This latter, pragmatic view of emotional and other language has had to struggle for acceptance against the implicit assumption, widespread in Western thinking, that words have labeling or reference as their primary function. (For comments on the Western view of language, see Crapanzano 1981 and Good and Good 1982.) The referential view of language goes hand in hand, in the West, with a tendency toward reification, or the confusion of words with the objects about which they are used to talk. This confusion has been identified in marxist thought as a concomitant of social relations under capitalism. These two aspects of the Western approach to language — as something which primarily refers to or even is a series of things — act together to predispose us toward a particular view of the words used to talk about emotion, such as "anger," "fear," "happiness," or "emotion" itself. At best, these words are seen as labels for emotion "things"; at worst, the words become the things themselves rather than human, cultural, and historical inventions for viewing self and relations with others.
The problem of the referential and reified view of language is found in even more extreme form in the domain of emotion words than it is elsewhere in language. This is so because the Western approach to language reinforces the already existing view of emotions as primarily physical things. "Anger," "fear," and "happiness" are treated, through the process of reification, not as concepts used to do certain kinds of things in the world but as labels for concretized psychophysical states or objectivized internal "event-things." When emotion words are confused with things, the tendency is to look at the emotion terminologies of other cultures as being either "accurate" or "inaccurate" labels for the presumably universal underlying things, which is to say, to look at the emotions as objective natural events (e.g., Needham 1981).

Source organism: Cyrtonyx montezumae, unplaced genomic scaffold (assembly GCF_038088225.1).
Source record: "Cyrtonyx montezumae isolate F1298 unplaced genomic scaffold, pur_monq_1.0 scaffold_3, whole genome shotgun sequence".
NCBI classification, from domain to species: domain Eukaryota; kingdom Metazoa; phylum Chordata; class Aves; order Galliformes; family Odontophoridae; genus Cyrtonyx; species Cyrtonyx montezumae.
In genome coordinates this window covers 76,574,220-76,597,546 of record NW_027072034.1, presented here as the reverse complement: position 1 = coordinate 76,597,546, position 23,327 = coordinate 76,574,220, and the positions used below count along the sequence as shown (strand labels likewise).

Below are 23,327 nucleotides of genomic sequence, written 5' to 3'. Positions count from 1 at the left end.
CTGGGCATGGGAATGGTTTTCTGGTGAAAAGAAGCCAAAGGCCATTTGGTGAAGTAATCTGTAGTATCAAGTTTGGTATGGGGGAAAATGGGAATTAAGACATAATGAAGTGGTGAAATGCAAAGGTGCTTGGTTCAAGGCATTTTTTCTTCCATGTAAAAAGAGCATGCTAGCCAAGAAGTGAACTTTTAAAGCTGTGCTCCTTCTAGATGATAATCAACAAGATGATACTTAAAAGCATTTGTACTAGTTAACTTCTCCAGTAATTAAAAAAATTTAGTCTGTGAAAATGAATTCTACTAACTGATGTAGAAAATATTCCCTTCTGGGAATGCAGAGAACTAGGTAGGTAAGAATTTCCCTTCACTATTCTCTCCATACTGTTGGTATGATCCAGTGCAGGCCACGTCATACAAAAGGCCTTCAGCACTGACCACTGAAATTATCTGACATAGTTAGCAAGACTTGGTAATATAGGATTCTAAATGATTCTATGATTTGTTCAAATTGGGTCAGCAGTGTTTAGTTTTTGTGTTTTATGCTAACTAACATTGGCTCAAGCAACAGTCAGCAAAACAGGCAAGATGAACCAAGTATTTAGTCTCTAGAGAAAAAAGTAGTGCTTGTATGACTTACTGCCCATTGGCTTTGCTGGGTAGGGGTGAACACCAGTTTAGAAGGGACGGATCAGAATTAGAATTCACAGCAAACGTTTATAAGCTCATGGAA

Excerpted from Unnatural Emotions by Catherine A. Lutz. Copyright © 1998 The University of Chicago. Excerpted by permission of The University of Chicago Press.
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Table of ContentsAcknowledgments
Part 1 - Introduction
1. The Cultural Construction of Emotions
2. Paths to Ifaluk
The Genesis of the Project
Historical Routes to Ifaluk
One Anthropological Road
An Approach to the Cross-Cultural Study of Emotion
Part 2 - Two Cultural Views of Emotion and Self
3. Emotion, Thought, and Estrangement: Western Discourses on Feeling
Emotion against Thought, Emotion against Estrangement
Emotion as the Irrational
Emotion as Unintended and Uncontrollable Act
Emotion as Danger and Vulnerability
Emotion as Physicality
Emotion as Natural Fact
Emotion as Subjectivity
Emotion as Female
Emotion as Value
4. The Ethnopsychological Contexts of Emotion: Ifaluk Beliefs about the Person
Ethnopsychology as a Domain of Study
Person, Self, and Other: Categories of Agents and Variation in Consciousness
Explaining and Evaluating Behavior
Part 3 - Need, Violation, and Danger: Three Emotions in Everyday Life
5. Need, Nurturance, and the Precariousness of Life on a Coral Atoll: The Emotion of Fago (Compasson/Love/Sadness)
The Forms of Need and Nurturance
Fago as Maturity, Nurturance as Power
Fago, Compassion, Love and Sadness: A Comparison of Two Emotional Meaning Systems
Emotion Meaning and Material Conditions on a Coral Atoll
6. Morality, Domination, and the Emotion of "Justifiable Anger"
Moral Anger and Ifaluk Values
Domination and the Ideological Role of Justifiable Anger
The Scene that Constitutes Justifiable Anger
Anger, Song, Personal Restraint, and Moral Judgment
7. The Cultural Construction of Danger
The Nature of Danger
Variations in the Perception of Threat
The Things That Are Done with Fear
8. Conclusion: Emotional Theories
The First Construction: Local Theories of Emotion
The Second Construction: Foreign Observers and Their Emotion Theories
The Third Construction: Culture and Ideology in Academic Emotion Theory